4. Saito H, Togashi H, Yoshioka M, Nakamura N, Minami M, Parvez H: Animal models of vascular dementia with emphasis on stroke-prone spontaneously hypertensive rats. Clin Exp Pharmacol Physiol Suppl 1995;22:S257–S259.
  5. Kimura S, Saito H, Minami M, Togashi H, Nakamura N, Nemoto M, Parvez HS: Pathogenesis of vascular dementia in stroke-prone spontaneously hypertensive rats. Toxicology 2000;153:167–178.
  6. Togashi H, Kimura S, Matsumoto M, Yoshioka M, Minami M, Saito H: Cholinergic changes in the hippocampus of stroke-prone spontaneously hypertensive rats. Stroke 1996;27:520–525.
  7. Togashi H, Matsumoto M, Yoshioka M, Hirokami M, Minami M, Saito H: Neurochemical profiles in cerebrospinal fluid of stroke-prone spontaneously hypertensive rats. Neurosci Lett 1994;166:117–120.
  8. Ferrari R, Frasoldati A, Leo G, Torri C, Zini I, Agnati LF, Zoli M: Changes in nicotinic acetylcholine receptor subunit mRNAs and nicotinic binding in spontaneously hypertensive stroke-prone rats. Neurosci Lett 1999;277:169–172.
  9. Gottfries CG, Blennow K, Karlsson I, Wallin A: The neurochemistry of vascular dementia. Dementia 1994;5:163–167.
  10. Wallin A, Alafuzoff I, Carlsson A, Eckernas SA, Gottfries CG, Karlsson I, Svennerholm L, Winblad B: Neurotransmitter deficits in a non-multi-infarct category of vascular dementia. Acta Neurol Scand 1989;79:397–406.
  11. Tohgi H, Abe T, Kimura M, Saheki M, Takahashi S: Cerebrospinal fluid acetylcholine and choline in vascular dementia of Binswanger and multiple small infarct types as compared with Alzheimer-type dementia. J Neural Transm 1996;103:1211–1220.
  12. Tariot PN, Solomon PR, Morris JC, Kershaw P, Lilienfeld S, Ding C: A 5-month, randomized, placebo-controlled trial of galantamine in AD. Neurology 2000;54:2269–2276.
  13. Raskind MA, Peskind ER, Wessel T, Yuan W: Galantamine in AD: A 6-month randomized, placebo-controlled trial with a 6-month extension. Neurology 2000;54:2261–2268.
  14. Wilcock GK, Lilienfeld S, Gaens E: Efficacy and safety of galantamine in patients with mild to moderate Alzheimer’s disease: Multicentre randomised controlled trial. BMJ 2000;321:1445–1449.
  15. Wilkinson D, Murray J: Galantamine: A randomized, double-blind, dose comparison in patients with Alzheimer’s disease. Int J Geriatr Psychiatry 2001;16:852–857.
  16. Erkinjuntti T, Inzitari D, Pantoni L, Wallin A, Scheltens P, Rockwood K, Roman GC, Chui H, Desmond DW: Research criteria for subcortical vascular dementia in clinical trials. J Neural Transm 2000;59(suppl):23–30.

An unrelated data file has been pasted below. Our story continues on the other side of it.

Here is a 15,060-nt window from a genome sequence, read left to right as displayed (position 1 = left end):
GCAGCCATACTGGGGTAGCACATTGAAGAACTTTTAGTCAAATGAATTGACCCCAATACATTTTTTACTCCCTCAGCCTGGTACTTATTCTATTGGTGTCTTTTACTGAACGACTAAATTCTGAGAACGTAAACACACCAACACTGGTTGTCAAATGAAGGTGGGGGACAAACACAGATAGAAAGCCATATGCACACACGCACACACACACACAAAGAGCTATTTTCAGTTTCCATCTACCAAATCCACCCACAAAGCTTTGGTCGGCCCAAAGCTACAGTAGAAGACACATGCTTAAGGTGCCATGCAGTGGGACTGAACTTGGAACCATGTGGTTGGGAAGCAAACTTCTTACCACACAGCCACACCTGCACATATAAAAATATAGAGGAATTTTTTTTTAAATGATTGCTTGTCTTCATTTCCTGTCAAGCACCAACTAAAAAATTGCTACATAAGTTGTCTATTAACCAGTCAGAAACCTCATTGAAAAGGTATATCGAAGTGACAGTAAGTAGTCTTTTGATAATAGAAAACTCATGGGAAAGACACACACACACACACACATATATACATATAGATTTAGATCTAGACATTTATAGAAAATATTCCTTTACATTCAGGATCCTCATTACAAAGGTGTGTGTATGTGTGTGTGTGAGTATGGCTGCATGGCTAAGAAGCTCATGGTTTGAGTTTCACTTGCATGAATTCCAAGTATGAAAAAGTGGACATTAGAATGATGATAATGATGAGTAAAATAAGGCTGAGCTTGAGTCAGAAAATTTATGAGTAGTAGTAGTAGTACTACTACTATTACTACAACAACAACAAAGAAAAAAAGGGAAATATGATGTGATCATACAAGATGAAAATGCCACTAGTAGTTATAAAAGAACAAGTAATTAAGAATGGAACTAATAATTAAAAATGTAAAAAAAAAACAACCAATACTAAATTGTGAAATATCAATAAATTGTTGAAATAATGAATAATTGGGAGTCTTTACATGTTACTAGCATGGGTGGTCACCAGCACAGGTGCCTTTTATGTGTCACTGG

17. Roman GC, Tatemichi TK, Erkinjuntti T, Cummings JL, Masdeu JC, Garcia JH, Amaducci L, Orgogozo JM, Brun A, Hofman A: Vascular dementia: Diagnostic criteria for research studies. Report of the NINDS-AIREN International Workshop. Neurology 1993;43:250–260.
  18. McKhann G, Drachman D, Folstein M, Katzman R, Price D, Stadlan EM: Clinical diagnosis of Alzheimer’s disease: Report of the NINCDS-ADRDA Work Group under the auspices of Department of Health and Human Services Task Force on Alzheimer’s Disease. Neurology 1984;34:939–944.
  19. Folstein MF, Folstein SE, McHugh PR: ‘Mini-mental state’: A practical method for grading the cognitive state of patients for the clinician. J Psychiatr Res 1975;12:189–198.
  20. Rosen WG, Mohs RC, Davis KL: A new rating scale for Alzheimer’s disease. Am J Psychiatry 1984;141:1356–1364.
  21. Cummings JL, Mega M, Gray K, Rosenberg-Thompson S, Carusi DA, Gornbein J: The Neuropsychiatric Inventory: Comprehensive assessment of psychopathology in dementia. Neurology 1994;44:2308–2314.
  22. Gelinas I, Gauthier L, McIntyre M, Gauthier S: Development of a functional measure for persons with Alzheimer’s disease: The disability assessment for dementia. Am J Occup Ther 1999;53:471–481.
  23. Groves WC, Brandt J, Steinberg M, Warren A, Rosenblatt A, Baker A, Lyketsos CG: Vascular dementia and Alzheimer’s disease: Is there a difference? A comparison of symptoms by disease duration. J Neuropsychiatry Clin Neurosci 2000;12:305–315.
  24. Stern RG, Mohs RC, Davidson M, Schmeidler J, Silverman J, Kramer-Ginsberg E, Searcey T, Bierer L, Davis KL: A longitudinal study of Alzheimer’s disease: Measurement, rate, and predictors of cognitive deterioration. Am J Psychiatry 1994;151:390–396.
  25. Orgogozo JM, Rigaud AS, Stoffler A, Mobius HJ, Forette F: Efficacy and safety of memantine in patients with mild to moderate vascular dementia: A randomized, placebo-controlled trial (MMM 300). Stroke 2002;33:1834–1839.
  26. Capsoni S, Giannotta S, Cattaneo A: Nerve growth factor and galantamine ameliorate early signs of neurodegeneration in anti-nerve growth factor mice. Proc Natl Acad Sci USA 2002;99:12432–12437.

Pay-per-View Options
Direct payment This item at the regular price: USD 38.00
Payment from account With a Karger Pay-per-View account (down payment USD 150) you profit from a special rate for this and other single items.
This item at the discounted price: USD 26.50